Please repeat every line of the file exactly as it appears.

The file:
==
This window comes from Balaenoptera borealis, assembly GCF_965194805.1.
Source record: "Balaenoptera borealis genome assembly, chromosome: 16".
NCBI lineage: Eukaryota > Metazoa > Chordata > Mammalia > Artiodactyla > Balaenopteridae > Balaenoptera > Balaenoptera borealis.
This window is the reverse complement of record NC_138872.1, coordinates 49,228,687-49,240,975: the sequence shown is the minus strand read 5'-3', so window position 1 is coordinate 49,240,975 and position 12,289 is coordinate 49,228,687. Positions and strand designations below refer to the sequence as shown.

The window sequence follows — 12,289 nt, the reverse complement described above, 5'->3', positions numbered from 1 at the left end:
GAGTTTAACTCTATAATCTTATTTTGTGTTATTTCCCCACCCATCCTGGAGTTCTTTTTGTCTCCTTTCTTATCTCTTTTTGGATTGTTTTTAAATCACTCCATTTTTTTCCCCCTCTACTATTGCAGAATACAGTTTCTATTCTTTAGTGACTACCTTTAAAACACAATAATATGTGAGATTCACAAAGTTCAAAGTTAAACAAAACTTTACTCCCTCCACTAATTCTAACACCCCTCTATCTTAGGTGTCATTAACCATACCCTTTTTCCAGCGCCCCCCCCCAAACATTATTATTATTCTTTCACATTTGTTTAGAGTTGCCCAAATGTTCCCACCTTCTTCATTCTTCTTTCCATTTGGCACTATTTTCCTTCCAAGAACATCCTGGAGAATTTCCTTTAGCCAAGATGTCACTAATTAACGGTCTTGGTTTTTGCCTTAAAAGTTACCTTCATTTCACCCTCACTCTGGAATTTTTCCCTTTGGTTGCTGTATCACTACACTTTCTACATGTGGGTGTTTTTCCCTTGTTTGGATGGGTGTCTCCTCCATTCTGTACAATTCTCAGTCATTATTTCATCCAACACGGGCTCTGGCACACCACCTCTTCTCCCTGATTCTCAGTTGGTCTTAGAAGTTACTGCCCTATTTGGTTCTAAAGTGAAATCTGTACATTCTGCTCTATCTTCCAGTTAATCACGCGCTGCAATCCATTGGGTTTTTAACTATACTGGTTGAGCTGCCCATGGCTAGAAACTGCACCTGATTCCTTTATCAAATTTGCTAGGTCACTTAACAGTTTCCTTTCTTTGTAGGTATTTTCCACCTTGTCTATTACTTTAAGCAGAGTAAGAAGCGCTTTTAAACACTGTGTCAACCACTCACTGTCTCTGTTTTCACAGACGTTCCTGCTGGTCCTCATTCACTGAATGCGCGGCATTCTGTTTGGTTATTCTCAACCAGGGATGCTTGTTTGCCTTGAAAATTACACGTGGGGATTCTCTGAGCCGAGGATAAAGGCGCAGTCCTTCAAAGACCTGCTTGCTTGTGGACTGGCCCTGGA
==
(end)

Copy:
This window comes from Balaenoptera borealis, assembly GCF_965194805.1.
Source record: "Balaenoptera borealis genome assembly, chromosome: 16".
NCBI lineage: Eukaryota > Metazoa > Chordata > Mammalia > Artiodactyla > Balaenopteridae > Balaenoptera > Balaenoptera borealis.
This window is the reverse complement of record NC_138872.1, coordinates 49,228,687-49,240,975: the sequence shown is the minus strand read 5'-3', so window position 1 is coordinate 49,240,975 and position 12,289 is coordinate 49,228,687. Positions and strand designations below refer to the sequence as shown.

The window sequence follows — 12,289 nt, the reverse complement described above, 5'->3', positions numbered from 1 at the left end:
GAGTTTAACTCTATAATCTTATTTTGTGTTATTTCCCCACCCATCCTGGAGTTCTTTTTGTCTCCTTTCTTATCTCTTTTTGGATTGTTTTTAAATCACTCCATTTTTTTCCCCCTCTACTATTGCAGAATACAGTTTCTATTCTTTAGTGACTACCTTTAAAACACAATAATATGTGAGATTCACAAAGTTCAAAGTTAAACAAAACTTTACTCCCTCCACTAATTCTAACACCCCTCTATCTTAGGTGTCATTAACCATACCCTTTTTCCAGCGCCCCCCCCCAAACATTATTATTATTCTTTCACATTTGTTTAGAGTTGCCCAAATGTTCCCACCTTCTTCATTCTTCTTTCCATTTGGCACTATTTTCCTTCCAAGAACATCCTGGAGAATTTCCTTTAGCCAAGATGTCACTAATTAACGGTCTTGGTTTTTGCCTTAAAAGTTACCTTCATTTCACCCTCACTCTGGAATTTTTCCCTTTGGTTGCTGTATCACTACACTTTCTACATGTGGGTGTTTTTCCCTTGTTTGGATGGGTGTCTCCTCCATTCTGTACAATTCTCAGTCATTATTTCATCCAACACGGGCTCTGGCACACCACCTCTTCTCCCTGATTCTCAGTTGGTCTTAGAAGTTACTGCCCTATTTGGTTCTAAAGTGAAATCTGTACATTCTGCTCTATCTTCCAGTTAATCACGCGCTGCAATCCATTGGGTTTTTAACTATACTGGTTGAGCTGCCCATGGCTAGAAACTGCACCTGATTCCTTTATCAAATTTGCTAGGTCACTTAACAGTTTCCTTTCTTTGTAGGTATTTTCCACCTTGTCTATTACTTTAAGCAGAGTAAGAAGCGCTTTTAAACACTGTGTCAACCACTCACTGTCTCTGTTTTCACAGACGTTCCTGCTGGTCCTCATTCACTGAATGCGCGGCATTCTGTTTGGTTATTCTCAACCAGGGATGCTTGTTTGCCTTGAAAATTACACGTGGGGATTCTCTGAGCCGAGGATAAAGGCGCAGTCCTTCAAAGACCTGCTTGCTTGTGGACTGGCCCTGGA